Seton Hill University

The importance of good critique partners

I have finished it.  The draft of World Maker, my third manuscript.  It took under five months to write over 92,000 words.

Before I move to the meat of this entry, I need to thank my husband, Chris.  His enthusiasm for the project and help in other ways has been one of the main reasons I tallied such a high daily word count these last weeks.  The night I finished, he stayed up late to read the last chapters hot off the press and talk them over with me.  He is important to me and my writing, and by saying what I do below about my fabulous critique partners, I in no way mean to neglect him.

SO . . . I have two critique partners I first worked with in graduate school in Seton Hill’s Writing Popular Fiction program.  We have remained friends over the years since graduating in 2006, but some of those years were thinly populated with word count while we each dealt with our individual lives.

Then one of my partners, Diana Botsford, made an opportunity happen for herself.  She wrote a book called Four Dragons, set in the Stargate universe.  I was privileged to be a part of that writing by critiquing chapters as she went along.  I was quite inspired by her example to get back into writing.

I’ve talked elsewhere on this blog about returning to graduate school to finish my second manuscript.  At the SHU WPF alumni’s In Your Write Mind retreat, which coincided with my graduation, I met with an agent who requested a partial and went on to request the full.  I wanted to make a few revisions to the completed thesis, based on feedback from my graduation residency, and he graciously gave me the two weeks I requested.  I did a two-week all-nighter to get it done, and every single day my other critique partner, Rhonda Mason, was there to receive and edit copy for me.

That second manuscript ended up being a pass for that agent, but my first round of queries yielded three additional requests for the full.  This was big news for me, and my critique partners made much of it.  That got me even more excited about writing.  While I waited to hear from the requesting agents, I started thinking about what to write next.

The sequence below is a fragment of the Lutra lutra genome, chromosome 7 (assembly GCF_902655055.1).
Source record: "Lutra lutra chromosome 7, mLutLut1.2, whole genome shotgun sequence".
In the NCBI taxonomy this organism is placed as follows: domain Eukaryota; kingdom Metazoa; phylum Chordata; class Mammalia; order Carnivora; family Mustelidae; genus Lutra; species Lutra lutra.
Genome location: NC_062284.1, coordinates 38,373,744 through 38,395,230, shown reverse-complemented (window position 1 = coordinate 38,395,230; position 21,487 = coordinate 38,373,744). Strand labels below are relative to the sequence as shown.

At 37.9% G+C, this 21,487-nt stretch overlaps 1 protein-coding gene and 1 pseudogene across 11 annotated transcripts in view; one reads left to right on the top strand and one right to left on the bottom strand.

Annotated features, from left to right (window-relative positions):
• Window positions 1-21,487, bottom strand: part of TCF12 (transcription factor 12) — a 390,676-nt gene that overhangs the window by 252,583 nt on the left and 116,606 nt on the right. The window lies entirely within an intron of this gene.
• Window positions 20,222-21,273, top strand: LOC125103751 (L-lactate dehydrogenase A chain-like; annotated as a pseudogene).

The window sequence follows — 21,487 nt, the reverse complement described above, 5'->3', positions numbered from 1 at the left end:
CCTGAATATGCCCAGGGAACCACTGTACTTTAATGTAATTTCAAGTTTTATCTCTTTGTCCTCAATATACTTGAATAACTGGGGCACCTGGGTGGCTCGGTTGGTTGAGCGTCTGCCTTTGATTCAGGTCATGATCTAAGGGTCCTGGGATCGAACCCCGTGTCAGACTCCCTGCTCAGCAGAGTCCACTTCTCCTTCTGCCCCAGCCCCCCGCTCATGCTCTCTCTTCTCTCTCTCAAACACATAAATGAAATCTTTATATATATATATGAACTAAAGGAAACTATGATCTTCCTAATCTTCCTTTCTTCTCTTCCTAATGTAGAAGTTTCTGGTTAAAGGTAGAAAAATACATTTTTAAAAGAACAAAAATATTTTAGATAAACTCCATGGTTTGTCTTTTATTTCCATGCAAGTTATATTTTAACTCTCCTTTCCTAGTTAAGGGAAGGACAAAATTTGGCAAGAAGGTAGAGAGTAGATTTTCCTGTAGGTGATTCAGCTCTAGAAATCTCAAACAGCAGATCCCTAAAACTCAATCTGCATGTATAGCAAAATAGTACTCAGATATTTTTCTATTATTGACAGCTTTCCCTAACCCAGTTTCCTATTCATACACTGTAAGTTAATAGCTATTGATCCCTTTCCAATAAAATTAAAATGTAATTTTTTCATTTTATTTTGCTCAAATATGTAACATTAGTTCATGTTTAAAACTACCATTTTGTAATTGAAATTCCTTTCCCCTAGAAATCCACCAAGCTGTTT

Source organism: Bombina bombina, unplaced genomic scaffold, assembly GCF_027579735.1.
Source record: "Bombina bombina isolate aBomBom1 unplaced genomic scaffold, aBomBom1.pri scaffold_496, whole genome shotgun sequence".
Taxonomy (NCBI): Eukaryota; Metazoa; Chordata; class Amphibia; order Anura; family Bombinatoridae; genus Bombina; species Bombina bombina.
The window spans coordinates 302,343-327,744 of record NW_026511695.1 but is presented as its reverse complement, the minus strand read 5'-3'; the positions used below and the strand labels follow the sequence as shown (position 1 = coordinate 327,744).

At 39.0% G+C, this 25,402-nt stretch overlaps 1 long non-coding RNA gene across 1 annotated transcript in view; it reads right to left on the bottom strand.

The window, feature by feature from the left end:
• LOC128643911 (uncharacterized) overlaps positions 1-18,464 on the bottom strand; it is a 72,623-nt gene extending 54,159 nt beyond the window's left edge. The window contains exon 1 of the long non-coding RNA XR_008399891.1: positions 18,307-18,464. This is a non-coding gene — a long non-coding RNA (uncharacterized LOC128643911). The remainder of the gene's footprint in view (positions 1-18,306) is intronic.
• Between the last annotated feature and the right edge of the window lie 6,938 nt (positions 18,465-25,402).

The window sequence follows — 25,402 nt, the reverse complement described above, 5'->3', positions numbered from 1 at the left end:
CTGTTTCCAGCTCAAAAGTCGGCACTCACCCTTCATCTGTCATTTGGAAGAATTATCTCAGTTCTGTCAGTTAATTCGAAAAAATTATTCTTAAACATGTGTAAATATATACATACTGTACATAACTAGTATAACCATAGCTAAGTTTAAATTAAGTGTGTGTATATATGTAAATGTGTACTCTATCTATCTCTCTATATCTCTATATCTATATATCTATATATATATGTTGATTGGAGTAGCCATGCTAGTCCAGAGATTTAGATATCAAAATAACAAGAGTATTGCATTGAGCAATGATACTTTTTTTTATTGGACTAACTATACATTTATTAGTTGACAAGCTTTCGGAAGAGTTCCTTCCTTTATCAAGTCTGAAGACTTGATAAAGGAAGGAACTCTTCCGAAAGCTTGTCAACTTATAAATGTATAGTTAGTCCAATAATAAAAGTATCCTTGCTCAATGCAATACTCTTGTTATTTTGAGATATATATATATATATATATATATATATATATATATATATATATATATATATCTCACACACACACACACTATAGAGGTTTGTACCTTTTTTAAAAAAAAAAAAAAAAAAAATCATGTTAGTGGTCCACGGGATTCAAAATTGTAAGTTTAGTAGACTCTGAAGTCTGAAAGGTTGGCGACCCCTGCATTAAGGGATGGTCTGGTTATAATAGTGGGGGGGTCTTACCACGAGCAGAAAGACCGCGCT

I came up with World Maker, which I began writing on September 22, 2011 and finished on January 16, 2012.  Although the word count was produced in four months, the novel took five months because I spent the first few weeks working out plot.  Actually, total completion time will be more like six months.  When I finished the draft I immediately revised it into a second draft.  It’s with beta readers now, and I will revise again when I get their feedback.  (And although this post is about my fabulous critique partners, I have to say I have a great group of beta readers.  Thank you!)

What happened in our little critique corner of the universe was a giant snowball effect.  Our writing fueled each other’s writing, both for its content and word count.  Diana finished her second Stargate novel, The Drift, on January 16th as well.  Rhonda is some 50,000 words into her science fiction romance, Empress Game.

We all three write quite different things, even though we all consider ourselves speculative fiction writers (and Rhonda, aka Katherine Ivy, is a published Romance writer).  But there is a commonality to our writing that I’ve been trying to put a finger on.  I know I enjoy reading what they write, and I have become a very particular reader lately.